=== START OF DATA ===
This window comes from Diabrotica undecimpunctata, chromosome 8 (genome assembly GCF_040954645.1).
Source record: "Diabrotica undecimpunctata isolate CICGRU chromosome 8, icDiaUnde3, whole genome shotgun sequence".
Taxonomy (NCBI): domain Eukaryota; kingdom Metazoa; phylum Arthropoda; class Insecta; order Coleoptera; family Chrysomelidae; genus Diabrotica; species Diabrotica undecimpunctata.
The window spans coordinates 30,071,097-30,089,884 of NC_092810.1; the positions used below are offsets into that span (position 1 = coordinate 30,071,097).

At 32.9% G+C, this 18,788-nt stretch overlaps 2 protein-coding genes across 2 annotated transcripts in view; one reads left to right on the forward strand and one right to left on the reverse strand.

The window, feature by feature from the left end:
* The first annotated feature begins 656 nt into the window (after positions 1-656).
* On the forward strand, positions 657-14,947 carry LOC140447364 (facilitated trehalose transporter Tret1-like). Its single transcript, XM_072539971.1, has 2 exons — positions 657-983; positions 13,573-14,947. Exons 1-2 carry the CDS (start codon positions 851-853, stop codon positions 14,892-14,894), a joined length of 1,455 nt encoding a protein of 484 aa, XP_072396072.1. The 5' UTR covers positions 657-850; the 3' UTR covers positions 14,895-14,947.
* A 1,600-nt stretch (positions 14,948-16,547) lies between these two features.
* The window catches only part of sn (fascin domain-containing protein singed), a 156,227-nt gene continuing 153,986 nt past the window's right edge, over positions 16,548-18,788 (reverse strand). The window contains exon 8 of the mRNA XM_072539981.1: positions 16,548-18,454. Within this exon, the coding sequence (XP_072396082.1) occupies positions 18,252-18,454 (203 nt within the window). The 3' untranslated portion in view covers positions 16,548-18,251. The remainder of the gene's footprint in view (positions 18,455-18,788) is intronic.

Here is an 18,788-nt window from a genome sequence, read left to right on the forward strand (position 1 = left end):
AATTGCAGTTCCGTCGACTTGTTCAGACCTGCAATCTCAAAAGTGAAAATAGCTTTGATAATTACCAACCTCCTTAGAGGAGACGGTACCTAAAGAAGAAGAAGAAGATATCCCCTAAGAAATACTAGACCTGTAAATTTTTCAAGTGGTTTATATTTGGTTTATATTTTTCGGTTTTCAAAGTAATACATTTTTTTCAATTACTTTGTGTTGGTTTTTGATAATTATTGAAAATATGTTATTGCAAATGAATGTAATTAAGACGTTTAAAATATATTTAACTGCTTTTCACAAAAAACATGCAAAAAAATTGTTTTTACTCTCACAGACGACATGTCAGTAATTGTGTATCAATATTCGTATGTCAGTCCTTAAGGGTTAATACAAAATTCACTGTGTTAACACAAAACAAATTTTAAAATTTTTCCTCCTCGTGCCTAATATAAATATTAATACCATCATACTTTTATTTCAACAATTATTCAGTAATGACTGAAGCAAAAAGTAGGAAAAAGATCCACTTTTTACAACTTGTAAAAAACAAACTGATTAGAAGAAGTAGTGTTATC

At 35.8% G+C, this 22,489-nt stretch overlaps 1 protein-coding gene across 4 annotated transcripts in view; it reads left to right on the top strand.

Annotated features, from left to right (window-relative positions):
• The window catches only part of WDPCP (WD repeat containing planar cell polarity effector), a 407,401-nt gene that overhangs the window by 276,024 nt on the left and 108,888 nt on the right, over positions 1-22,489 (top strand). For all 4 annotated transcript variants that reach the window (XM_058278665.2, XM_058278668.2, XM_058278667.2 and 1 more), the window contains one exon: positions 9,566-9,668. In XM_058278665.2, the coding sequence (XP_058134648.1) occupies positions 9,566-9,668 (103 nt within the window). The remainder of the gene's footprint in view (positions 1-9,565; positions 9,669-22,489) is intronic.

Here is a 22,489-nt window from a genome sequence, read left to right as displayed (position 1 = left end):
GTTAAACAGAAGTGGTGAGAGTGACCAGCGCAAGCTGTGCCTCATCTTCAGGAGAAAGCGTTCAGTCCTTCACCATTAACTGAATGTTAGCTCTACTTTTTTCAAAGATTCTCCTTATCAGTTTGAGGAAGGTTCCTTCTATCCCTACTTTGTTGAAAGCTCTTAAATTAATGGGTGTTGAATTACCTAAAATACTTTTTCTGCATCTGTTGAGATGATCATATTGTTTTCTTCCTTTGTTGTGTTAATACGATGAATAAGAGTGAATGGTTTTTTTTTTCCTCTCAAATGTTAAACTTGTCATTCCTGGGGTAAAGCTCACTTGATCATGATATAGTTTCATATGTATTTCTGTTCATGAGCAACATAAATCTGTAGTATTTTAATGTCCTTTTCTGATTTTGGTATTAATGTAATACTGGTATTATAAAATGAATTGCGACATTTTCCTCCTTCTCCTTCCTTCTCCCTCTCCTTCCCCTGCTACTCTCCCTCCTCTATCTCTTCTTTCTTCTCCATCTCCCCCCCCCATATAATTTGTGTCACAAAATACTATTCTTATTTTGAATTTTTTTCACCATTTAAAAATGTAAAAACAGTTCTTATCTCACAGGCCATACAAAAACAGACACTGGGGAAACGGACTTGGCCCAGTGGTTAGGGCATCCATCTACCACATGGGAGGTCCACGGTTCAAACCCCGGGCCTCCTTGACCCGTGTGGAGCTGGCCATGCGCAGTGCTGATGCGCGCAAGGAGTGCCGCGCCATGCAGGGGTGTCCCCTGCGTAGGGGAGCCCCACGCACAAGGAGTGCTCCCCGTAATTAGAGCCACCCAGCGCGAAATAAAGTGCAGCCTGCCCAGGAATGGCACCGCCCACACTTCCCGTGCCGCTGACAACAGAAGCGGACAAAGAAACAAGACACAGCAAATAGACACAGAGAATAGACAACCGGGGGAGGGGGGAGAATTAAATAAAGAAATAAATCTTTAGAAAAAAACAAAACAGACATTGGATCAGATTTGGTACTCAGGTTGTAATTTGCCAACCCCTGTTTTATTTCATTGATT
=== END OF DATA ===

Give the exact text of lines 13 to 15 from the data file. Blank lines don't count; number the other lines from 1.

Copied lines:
At 35.8% G+C, this 22,489-nt stretch overlaps 1 protein-coding gene across 4 annotated transcripts in view; it reads left to right on the top strand.

Annotated features, from left to right (window-relative positions):
• The window catches only part of WDPCP (WD repeat containing planar cell polarity effector), a 407,401-nt gene that overhangs the window by 276,024 nt on the left and 108,888 nt on the right, over positions 1-22,489 (top strand). For all 4 annotated transcript variants that reach the window (XM_058278665.2, XM_058278668.2, XM_058278667.2 and 1 more), the window contains one exon: positions 9,566-9,668. In XM_058278665.2, the coding sequence (XP_058134648.1) occupies positions 9,566-9,668 (103 nt within the window). The remainder of the gene's footprint in view (positions 1-9,565; positions 9,669-22,489) is intronic.